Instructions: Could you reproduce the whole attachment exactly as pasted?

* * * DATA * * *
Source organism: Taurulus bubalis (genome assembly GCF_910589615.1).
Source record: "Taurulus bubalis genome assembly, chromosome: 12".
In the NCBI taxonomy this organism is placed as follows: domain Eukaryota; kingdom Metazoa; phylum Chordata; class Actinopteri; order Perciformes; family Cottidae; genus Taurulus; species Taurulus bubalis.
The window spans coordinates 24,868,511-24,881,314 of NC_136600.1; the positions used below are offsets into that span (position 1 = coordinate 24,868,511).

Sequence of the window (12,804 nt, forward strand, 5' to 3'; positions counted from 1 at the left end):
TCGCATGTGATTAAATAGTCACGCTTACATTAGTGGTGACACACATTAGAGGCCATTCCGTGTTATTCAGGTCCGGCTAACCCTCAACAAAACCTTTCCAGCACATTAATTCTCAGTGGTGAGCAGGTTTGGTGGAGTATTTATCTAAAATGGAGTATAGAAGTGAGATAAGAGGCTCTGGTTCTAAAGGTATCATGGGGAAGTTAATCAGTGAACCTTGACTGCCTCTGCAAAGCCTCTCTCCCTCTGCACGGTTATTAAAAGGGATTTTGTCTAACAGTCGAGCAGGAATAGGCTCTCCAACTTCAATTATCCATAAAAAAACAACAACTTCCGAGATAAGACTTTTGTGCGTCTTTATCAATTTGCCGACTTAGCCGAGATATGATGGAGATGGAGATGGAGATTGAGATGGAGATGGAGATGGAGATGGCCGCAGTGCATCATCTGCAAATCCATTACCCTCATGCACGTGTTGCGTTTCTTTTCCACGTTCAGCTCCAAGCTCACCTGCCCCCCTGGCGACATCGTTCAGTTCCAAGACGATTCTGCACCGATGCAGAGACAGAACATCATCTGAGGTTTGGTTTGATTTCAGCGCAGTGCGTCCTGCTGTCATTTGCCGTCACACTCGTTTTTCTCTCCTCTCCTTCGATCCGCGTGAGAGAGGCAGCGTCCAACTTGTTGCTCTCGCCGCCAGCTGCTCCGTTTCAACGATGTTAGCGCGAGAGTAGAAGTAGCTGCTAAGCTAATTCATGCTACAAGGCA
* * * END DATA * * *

Source organism: Taurulus bubalis (genome assembly GCF_910589615.1).
Source record: "Taurulus bubalis genome assembly, chromosome: 12".
In the NCBI taxonomy this organism is placed as follows: domain Eukaryota; kingdom Metazoa; phylum Chordata; class Actinopteri; order Perciformes; family Cottidae; genus Taurulus; species Taurulus bubalis.
The window spans coordinates 24,868,511-24,881,314 of NC_136600.1; the positions used below are offsets into that span (position 1 = coordinate 24,868,511).

Sequence of the window (12,804 nt, forward strand, 5' to 3'; positions counted from 1 at the left end):
TCGCATGTGATTAAATAGTCACGCTTACATTAGTGGTGACACACATTAGAGGCCATTCCGTGTTATTCAGGTCCGGCTAACCCTCAACAAAACCTTTCCAGCACATTAATTCTCAGTGGTGAGCAGGTTTGGTGGAGTATTTATCTAAAATGGAGTATAGAAGTGAGATAAGAGGCTCTGGTTCTAAAGGTATCATGGGGAAGTTAATCAGTGAACCTTGACTGCCTCTGCAAAGCCTCTCTCCCTCTGCACGGTTATTAAAAGGGATTTTGTCTAACAGTCGAGCAGGAATAGGCTCTCCAACTTCAATTATCCATAAAAAAACAACAACTTCCGAGATAAGACTTTTGTGCGTCTTTATCAATTTGCCGACTTAGCCGAGATATGATGGAGATGGAGATGGAGATTGAGATGGAGATGGAGATGGAGATGGCCGCAGTGCATCATCTGCAAATCCATTACCCTCATGCACGTGTTGCGTTTCTTTTCCACGTTCAGCTCCAAGCTCACCTGCCCCCCTGGCGACATCGTTCAGTTCCAAGACGATTCTGCACCGATGCAGAGACAGAACATCATCTGAGGTTTGGTTTGATTTCAGCGCAGTGCGTCCTGCTGTCATTTGCCGTCACACTCGTTTTTCTCTCCTCTCCTTCGATCCGCGTGAGAGAGGCAGCGTCCAACTTGTTGCTCTCGCCGCCAGCTGCTCCGTTTCAACGATGTTAGCGCGAGAGTAGAAGTAGCTGCTAAGCTAATTCATGCTACAAGGCA